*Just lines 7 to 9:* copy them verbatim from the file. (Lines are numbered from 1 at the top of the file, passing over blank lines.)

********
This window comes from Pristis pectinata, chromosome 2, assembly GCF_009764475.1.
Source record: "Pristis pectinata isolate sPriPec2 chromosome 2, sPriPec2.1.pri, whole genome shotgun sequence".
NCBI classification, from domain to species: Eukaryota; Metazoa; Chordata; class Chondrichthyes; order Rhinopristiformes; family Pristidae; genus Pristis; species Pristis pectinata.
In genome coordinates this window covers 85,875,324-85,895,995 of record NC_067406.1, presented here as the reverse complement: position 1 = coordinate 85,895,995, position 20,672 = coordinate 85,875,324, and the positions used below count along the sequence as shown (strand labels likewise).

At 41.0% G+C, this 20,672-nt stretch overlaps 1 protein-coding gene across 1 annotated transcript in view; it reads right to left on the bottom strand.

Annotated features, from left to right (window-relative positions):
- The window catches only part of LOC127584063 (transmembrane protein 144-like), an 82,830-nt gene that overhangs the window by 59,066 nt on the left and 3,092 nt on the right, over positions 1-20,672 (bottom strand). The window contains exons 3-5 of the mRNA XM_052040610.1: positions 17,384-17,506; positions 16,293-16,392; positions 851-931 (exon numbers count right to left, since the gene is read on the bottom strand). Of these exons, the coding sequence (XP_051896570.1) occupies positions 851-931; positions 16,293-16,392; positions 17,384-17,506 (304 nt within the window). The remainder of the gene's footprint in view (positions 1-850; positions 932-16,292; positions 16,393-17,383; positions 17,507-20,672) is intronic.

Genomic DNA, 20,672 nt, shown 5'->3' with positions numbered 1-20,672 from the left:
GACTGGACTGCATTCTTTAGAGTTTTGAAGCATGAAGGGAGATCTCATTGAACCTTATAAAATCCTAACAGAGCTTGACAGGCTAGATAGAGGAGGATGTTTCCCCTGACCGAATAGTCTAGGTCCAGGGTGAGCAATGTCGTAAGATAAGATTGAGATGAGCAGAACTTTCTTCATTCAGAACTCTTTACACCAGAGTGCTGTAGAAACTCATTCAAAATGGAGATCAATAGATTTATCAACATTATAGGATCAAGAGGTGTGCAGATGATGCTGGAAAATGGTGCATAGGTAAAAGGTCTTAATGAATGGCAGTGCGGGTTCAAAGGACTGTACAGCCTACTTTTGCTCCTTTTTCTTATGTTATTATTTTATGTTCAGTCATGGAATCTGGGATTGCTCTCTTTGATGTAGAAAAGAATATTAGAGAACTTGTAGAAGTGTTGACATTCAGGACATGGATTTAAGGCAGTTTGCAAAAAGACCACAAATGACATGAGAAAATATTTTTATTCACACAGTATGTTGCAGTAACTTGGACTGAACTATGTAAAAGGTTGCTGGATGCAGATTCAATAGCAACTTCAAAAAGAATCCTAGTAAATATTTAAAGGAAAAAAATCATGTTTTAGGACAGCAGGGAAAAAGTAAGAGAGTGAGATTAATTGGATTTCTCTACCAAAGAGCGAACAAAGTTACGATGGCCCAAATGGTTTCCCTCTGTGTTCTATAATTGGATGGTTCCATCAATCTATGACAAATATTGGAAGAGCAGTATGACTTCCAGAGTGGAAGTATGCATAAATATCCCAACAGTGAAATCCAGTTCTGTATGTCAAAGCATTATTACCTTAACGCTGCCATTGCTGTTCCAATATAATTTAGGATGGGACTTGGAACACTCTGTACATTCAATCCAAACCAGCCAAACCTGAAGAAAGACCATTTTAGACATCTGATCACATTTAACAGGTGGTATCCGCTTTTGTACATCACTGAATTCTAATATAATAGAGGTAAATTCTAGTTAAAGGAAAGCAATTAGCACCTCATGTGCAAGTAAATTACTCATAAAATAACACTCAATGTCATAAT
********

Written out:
- The window catches only part of LOC127584063 (transmembrane protein 144-like), an 82,830-nt gene that overhangs the window by 59,066 nt on the left and 3,092 nt on the right, over positions 1-20,672 (bottom strand). The window contains exons 3-5 of the mRNA XM_052040610.1: positions 17,384-17,506; positions 16,293-16,392; positions 851-931 (exon numbers count right to left, since the gene is read on the bottom strand). Of these exons, the coding sequence (XP_051896570.1) occupies positions 851-931; positions 16,293-16,392; positions 17,384-17,506 (304 nt within the window). The remainder of the gene's footprint in view (positions 1-850; positions 932-16,292; positions 16,393-17,383; positions 17,507-20,672) is intronic.

Genomic DNA, 20,672 nt, shown 5'->3' with positions numbered 1-20,672 from the left:
GACTGGACTGCATTCTTTAGAGTTTTGAAGCATGAAGGGAGATCTCATTGAACCTTATAAAATCCTAACAGAGCTTGACAGGCTAGATAGAGGAGGATGTTTCCCCTGACCGAATAGTCTAGGTCCAGGGTGAGCAATGTCGTAAGATAAGATTGAGATGAGCAGAACTTTCTTCATTCAGAACTCTTTACACCAGAGTGCTGTAGAAACTCATTCAAAATGGAGATCAATAGATTTATCAACATTATAGGATCAAGAGGTGTGCAGATGATGCTGGAAAATGGTGCATAGGTAAAAGGTCTTAATGAATGGCAGTGCGGGTTCAAAGGACTGTACAGCCTACTTTTGCTCCTTTTTCTTATGTTATTATTTTATGTTCAGTCATGGAATCTGGGATTGCTCTCTTTGATGTAGAAAAGAATATTAGAGAACTTGTAGAAGTGTTGACATTCAGGACATGGATTTAAGGCAGTTTGCAAAAAGACCACAAATGACATGAGAAAATATTTTTATTCACACAGTATGTTGCAGTAACTTGGACTGAACTATGTAAAAGGTTGCTGGATGCAGATTCAATAGCAACTTCAAAAAGAATCCTAGTAAATATTTAAAGGAAAAAAATCATGTTTTAGGACAGCAGGGAAAAAGTAAGAGAGTGAGATTAATTGGATTTCTCTACCAAAGAGCGAACAAAGTTACGATGGCCCAAATGGTTTCCCTCTGTGTTCTATAATTGGATGGTTCCATCAATCTATGACAAATATTGGAAGAGCAGTATGACTTCCAGAGTGGAAGTATGCATAAATATCCCAACAGTGAAATCCAGTTCTGTATGTCAAAGCATTATTACCTTAACGCTGCCATTGCTGTTCCAATATAATTTAGGATGGGACTTGGAACACTCTGTACATTCAATCCAAACCAGCCAAACCTGAAGAAAGACCATTTTAGACATCTGATCACATTTAACAGGTGGTATCCGCTTTTGTACATCACTGAATTCTAATATAATAGAGGTAAATTCTAGTTAAAGGAAAGCAATTAGCACCTCATGTGCAAGTAAATTACTCATAAAATAACACTCAATGTCATAAT